Colorado is burning. Or at least it seems that way. Everyday we hear about a new fire – Paradox, Pagosa Springs, Colorado Springs, Pueblo, and the High Park fire west of Fort Collins. The hot dry windy conditions let the flames jump through the forest faster than fire fighters can evacuate homes. Why are the forest suddenly so fire-prone?
Fire is a natural part of many forest ecosystems. To stay healthy, western forests burn on a regular basis. Both ponderosa pine and Douglas-fir are adapted to withstand frequent light burns. Lodgepole pines even need fire to open their cones and release their seeds. Fires were light and fast because fuels didn’t build up.
People have been managing the forests with fire for thousands of years. The Utes saw that deer and elk prefer the juicy nutritious new growth that sprouts on shrubs and grasses after a fire. The Utes burned areas of forest to create better forage for the animals. The more animals that came to the meadows, the more animals the Utes could hunt.
But the forests took a beating from 1860 to 1915, as miners came into the
mountains. Loggers cleared slopes of timber for mines and railroads. Prospectors lit fires to clear needles and other fine bits of vegetation off the rocks; often the fires got away from them.
As people saw that they were losing their forests, they reacted by putting out all forest fires. Every year, the US Forest Service, Bureau of Land Management and state agencies across the west send out thousands of forest fire fighters. Slurry bombers fly from their base at Rocky Mountain Regional Airport (US 36 Denver to Estes Park Milepost 46.5-47.5) and elsewhere to drop tons of a thick slurry of slippery pink fire retardant in front of fires to slow their spread. For fifty years, these fire crews have helped to contain forest fires that burn throughout the West. The forests got denser and trees spread onto grasslands.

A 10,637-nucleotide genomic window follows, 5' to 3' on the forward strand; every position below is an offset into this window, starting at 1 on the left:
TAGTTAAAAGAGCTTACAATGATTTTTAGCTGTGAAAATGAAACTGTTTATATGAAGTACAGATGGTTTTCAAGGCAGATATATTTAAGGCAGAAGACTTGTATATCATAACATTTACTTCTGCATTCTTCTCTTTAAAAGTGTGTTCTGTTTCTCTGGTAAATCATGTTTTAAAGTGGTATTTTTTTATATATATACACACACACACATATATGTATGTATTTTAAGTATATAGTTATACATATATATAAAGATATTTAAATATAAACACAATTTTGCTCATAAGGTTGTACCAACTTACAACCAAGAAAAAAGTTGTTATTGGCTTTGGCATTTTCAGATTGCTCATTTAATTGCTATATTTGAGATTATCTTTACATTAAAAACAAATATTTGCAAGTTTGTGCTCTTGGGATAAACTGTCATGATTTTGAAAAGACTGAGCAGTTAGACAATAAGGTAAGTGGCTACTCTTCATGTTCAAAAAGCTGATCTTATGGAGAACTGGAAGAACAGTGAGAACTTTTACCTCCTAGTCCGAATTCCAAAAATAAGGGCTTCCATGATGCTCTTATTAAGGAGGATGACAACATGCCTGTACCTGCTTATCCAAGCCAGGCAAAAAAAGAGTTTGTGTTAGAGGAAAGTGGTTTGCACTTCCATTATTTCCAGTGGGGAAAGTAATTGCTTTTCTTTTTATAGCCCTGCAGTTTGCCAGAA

But putting out every forest fire turned out to be a bad idea. As trees grew closer together, they competed for sunlight, space, water, and nutrients. Without something to thin them out, many more trees grow, but they are smaller and weaker than they should be. Insects, like the mountain pine beetle, and diseases take advantage of the weak densely growing trees and wipe out entire forests. Dead needles, branches and cones build up litter on the forest floor as well, becoming tinder for catastrophic crown fires later.
Crown fires are bad news for the forest. They kill everything in their path, leaving only smoking stumps behind. Trees that might survive a less intense fire are killed by crown fires. As these trees burn, their ability to hold the soil, provide seeds to replant the forest, and food and shelter for forest critters goes up in flames.
The 1994 Storm King fire outside of Glenwood Springs (I-70 Glenwood Springs to Grand Junction Milepost 111-116); the Buffalo Creek fire of 1996; the states’ largest fire, the Hayman fire of 2002 (west of I-25 Denver to Colorado Springs Milepost 167), the High Park fire of 2012 (west of Fort Collins) and other burns around the state are examples of the type of fires that can occur in the face of well-meaning fire suppression that created overly dense forests.
Today, many National Forests and Parks have instituted “let burn” and “controlled burn” policies. The idea is that smaller fires will thin out diseased and some younger trees. This will keep the canopy open, reduce the chances of a crown fire, and create a healthier forest overall. Unfortunately, many forests are already too dense to allow fires to burn without turning into a crown fires, such as happened at the North Fork fire (west of I-25 Louviers to Sedalia) earlier this spring.
The forests are also now full of things that we don’t want to burn – people, homes, mines, businesses. The only way to protect these structures is to clear out the trees for a hundred feet around them. When fire comes, buildings with trees close to them burn. But people are often reluctant to cut down nearby trees because the point of a cabin is to have it nestled in the woods.
An obvious remedy for too-dense forests is to thin them for timber. Unfortunately, the reason that the trees haven’t been logged already is because the ground is too steep or rough, and there is no market for the small softwood trees.
In the end, nature will restore the balance of trees per acre through disease, insects and intense fires. At this point, the best we may be able to do is know that nature’s remedy is coming and protect ourselves by creating defensible spaces around things we value. And hope that from the ashes grows better public awareness and support for better forest management techniques.